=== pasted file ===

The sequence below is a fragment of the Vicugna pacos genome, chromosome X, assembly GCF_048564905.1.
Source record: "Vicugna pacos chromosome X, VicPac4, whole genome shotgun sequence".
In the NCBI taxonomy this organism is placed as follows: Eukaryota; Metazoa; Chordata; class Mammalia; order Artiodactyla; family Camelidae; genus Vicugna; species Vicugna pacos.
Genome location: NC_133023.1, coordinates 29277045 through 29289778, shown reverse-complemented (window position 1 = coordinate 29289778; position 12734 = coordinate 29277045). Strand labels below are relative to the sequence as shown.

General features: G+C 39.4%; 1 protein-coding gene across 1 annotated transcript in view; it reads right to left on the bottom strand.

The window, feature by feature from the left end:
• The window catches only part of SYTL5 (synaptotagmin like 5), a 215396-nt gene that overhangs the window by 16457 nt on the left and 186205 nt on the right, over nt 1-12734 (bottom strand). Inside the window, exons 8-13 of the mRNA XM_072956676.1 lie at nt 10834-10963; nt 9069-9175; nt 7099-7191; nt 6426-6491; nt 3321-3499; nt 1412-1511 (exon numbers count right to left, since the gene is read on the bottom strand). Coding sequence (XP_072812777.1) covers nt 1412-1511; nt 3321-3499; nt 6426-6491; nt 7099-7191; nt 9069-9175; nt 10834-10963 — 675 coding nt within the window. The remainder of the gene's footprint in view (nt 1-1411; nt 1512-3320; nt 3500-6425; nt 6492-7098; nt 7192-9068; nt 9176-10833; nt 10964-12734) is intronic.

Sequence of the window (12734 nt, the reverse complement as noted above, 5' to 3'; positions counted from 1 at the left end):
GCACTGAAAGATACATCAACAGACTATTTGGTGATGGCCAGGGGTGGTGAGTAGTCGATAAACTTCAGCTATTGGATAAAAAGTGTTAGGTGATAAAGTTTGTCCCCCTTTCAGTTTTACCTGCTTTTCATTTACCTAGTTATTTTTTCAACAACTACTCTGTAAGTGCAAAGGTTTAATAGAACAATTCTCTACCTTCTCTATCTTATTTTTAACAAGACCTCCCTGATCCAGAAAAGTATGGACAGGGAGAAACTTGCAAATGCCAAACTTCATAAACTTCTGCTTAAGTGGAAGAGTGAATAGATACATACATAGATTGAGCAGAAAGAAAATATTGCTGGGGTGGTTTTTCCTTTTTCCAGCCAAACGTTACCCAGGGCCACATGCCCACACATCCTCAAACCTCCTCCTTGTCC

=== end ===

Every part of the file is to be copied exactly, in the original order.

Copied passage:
The sequence below is a fragment of the Vicugna pacos genome, chromosome X, assembly GCF_048564905.1.
Source record: "Vicugna pacos chromosome X, VicPac4, whole genome shotgun sequence".
In the NCBI taxonomy this organism is placed as follows: Eukaryota; Metazoa; Chordata; class Mammalia; order Artiodactyla; family Camelidae; genus Vicugna; species Vicugna pacos.
Genome location: NC_133023.1, coordinates 29277045 through 29289778, shown reverse-complemented (window position 1 = coordinate 29289778; position 12734 = coordinate 29277045). Strand labels below are relative to the sequence as shown.

General features: G+C 39.4%; 1 protein-coding gene across 1 annotated transcript in view; it reads right to left on the bottom strand.

The window, feature by feature from the left end:
• The window catches only part of SYTL5 (synaptotagmin like 5), a 215396-nt gene that overhangs the window by 16457 nt on the left and 186205 nt on the right, over nt 1-12734 (bottom strand). Inside the window, exons 8-13 of the mRNA XM_072956676.1 lie at nt 10834-10963; nt 9069-9175; nt 7099-7191; nt 6426-6491; nt 3321-3499; nt 1412-1511 (exon numbers count right to left, since the gene is read on the bottom strand). Coding sequence (XP_072812777.1) covers nt 1412-1511; nt 3321-3499; nt 6426-6491; nt 7099-7191; nt 9069-9175; nt 10834-10963 — 675 coding nt within the window. The remainder of the gene's footprint in view (nt 1-1411; nt 1512-3320; nt 3500-6425; nt 6492-7098; nt 7192-9068; nt 9176-10833; nt 10964-12734) is intronic.

Sequence of the window (12734 nt, the reverse complement as noted above, 5' to 3'; positions counted from 1 at the left end):
GCACTGAAAGATACATCAACAGACTATTTGGTGATGGCCAGGGGTGGTGAGTAGTCGATAAACTTCAGCTATTGGATAAAAAGTGTTAGGTGATAAAGTTTGTCCCCCTTTCAGTTTTACCTGCTTTTCATTTACCTAGTTATTTTTTCAACAACTACTCTGTAAGTGCAAAGGTTTAATAGAACAATTCTCTACCTTCTCTATCTTATTTTTAACAAGACCTCCCTGATCCAGAAAAGTATGGACAGGGAGAAACTTGCAAATGCCAAACTTCATAAACTTCTGCTTAAGTGGAAGAGTGAATAGATACATACATAGATTGAGCAGAAAGAAAATATTGCTGGGGTGGTTTTTCCTTTTTCCAGCCAAACGTTACCCAGGGCCACATGCCCACACATCCTCAAACCTCCTCCTTGTCC